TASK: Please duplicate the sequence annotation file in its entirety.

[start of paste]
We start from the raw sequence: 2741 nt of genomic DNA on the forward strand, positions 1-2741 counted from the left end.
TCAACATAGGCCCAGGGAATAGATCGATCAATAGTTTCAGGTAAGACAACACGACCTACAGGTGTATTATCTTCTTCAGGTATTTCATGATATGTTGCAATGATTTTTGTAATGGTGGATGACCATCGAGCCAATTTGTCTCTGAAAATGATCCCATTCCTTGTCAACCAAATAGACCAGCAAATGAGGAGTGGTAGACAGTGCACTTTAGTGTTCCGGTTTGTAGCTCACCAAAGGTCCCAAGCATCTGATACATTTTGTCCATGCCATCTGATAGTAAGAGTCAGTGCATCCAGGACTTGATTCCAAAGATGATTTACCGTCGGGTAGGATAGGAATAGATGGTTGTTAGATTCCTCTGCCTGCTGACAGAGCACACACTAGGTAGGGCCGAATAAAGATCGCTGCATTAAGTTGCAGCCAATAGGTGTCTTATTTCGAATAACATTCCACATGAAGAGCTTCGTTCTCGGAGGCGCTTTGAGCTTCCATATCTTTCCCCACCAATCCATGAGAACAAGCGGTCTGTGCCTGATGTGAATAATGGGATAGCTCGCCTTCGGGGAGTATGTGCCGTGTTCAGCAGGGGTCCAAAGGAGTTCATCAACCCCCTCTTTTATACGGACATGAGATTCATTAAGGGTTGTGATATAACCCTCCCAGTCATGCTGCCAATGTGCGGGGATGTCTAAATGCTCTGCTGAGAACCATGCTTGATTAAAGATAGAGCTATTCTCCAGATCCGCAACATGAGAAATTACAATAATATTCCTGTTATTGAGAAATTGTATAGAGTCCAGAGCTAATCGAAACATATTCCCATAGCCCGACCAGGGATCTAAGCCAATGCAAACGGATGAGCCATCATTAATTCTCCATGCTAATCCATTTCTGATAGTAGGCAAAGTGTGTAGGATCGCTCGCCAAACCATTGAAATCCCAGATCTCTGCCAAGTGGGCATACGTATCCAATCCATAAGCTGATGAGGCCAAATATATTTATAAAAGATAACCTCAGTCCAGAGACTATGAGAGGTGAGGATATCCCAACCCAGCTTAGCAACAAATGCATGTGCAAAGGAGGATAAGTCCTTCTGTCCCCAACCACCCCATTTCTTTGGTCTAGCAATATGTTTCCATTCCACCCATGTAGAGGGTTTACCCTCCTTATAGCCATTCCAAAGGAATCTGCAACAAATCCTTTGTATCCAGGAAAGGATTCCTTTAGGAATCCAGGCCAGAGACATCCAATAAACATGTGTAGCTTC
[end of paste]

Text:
We start from the raw sequence: 2741 nt of genomic DNA on the forward strand, positions 1-2741 counted from the left end.
TCAACATAGGCCCAGGGAATAGATCGATCAATAGTTTCAGGTAAGACAACACGACCTACAGGTGTATTATCTTCTTCAGGTATTTCATGATATGTTGCAATGATTTTTGTAATGGTGGATGACCATCGAGCCAATTTGTCTCTGAAAATGATCCCATTCCTTGTCAACCAAATAGACCAGCAAATGAGGAGTGGTAGACAGTGCACTTTAGTGTTCCGGTTTGTAGCTCACCAAAGGTCCCAAGCATCTGATACATTTTGTCCATGCCATCTGATAGTAAGAGTCAGTGCATCCAGGACTTGATTCCAAAGATGATTTACCGTCGGGTAGGATAGGAATAGATGGTTGTTAGATTCCTCTGCCTGCTGACAGAGCACACACTAGGTAGGGCCGAATAAAGATCGCTGCATTAAGTTGCAGCCAATAGGTGTCTTATTTCGAATAACATTCCACATGAAGAGCTTCGTTCTCGGAGGCGCTTTGAGCTTCCATATCTTTCCCCACCAATCCATGAGAACAAGCGGTCTGTGCCTGATGTGAATAATGGGATAGCTCGCCTTCGGGGAGTATGTGCCGTGTTCAGCAGGGGTCCAAAGGAGTTCATCAACCCCCTCTTTTATACGGACATGAGATTCATTAAGGGTTGTGATATAACCCTCCCAGTCATGCTGCCAATGTGCGGGGATGTCTAAATGCTCTGCTGAGAACCATGCTTGATTAAAGATAGAGCTATTCTCCAGATCCGCAACATGAGAAATTACAATAATATTCCTGTTATTGAGAAATTGTATAGAGTCCAGAGCTAATCGAAACATATTCCCATAGCCCGACCAGGGATCTAAGCCAATGCAAACGGATGAGCCATCATTAATTCTCCATGCTAATCCATTTCTGATAGTAGGCAAAGTGTGTAGGATCGCTCGCCAAACCATTGAAATCCCAGATCTCTGCCAAGTGGGCATACGTATCCAATCCATAAGCTGATGAGGCCAAATATATTTATAAAAGATAACCTCAGTCCAGAGACTATGAGAGGTGAGGATATCCCAACCCAGCTTAGCAACAAATGCATGTGCAAAGGAGGATAAGTCCTTCTGTCCCCAACCACCCCATTTCTTTGGTCTAGCAATATGTTTCCATTCCACCCATGTAGAGGGTTTACCCTCCTTATAGCCATTCCAAAGGAATCTGCAACAAATCCTTTGTATCCAGGAAAGGATTCCTTTAGGAATCCAGGCCAGAGACATCCAATAAACATGTGTAGCTTC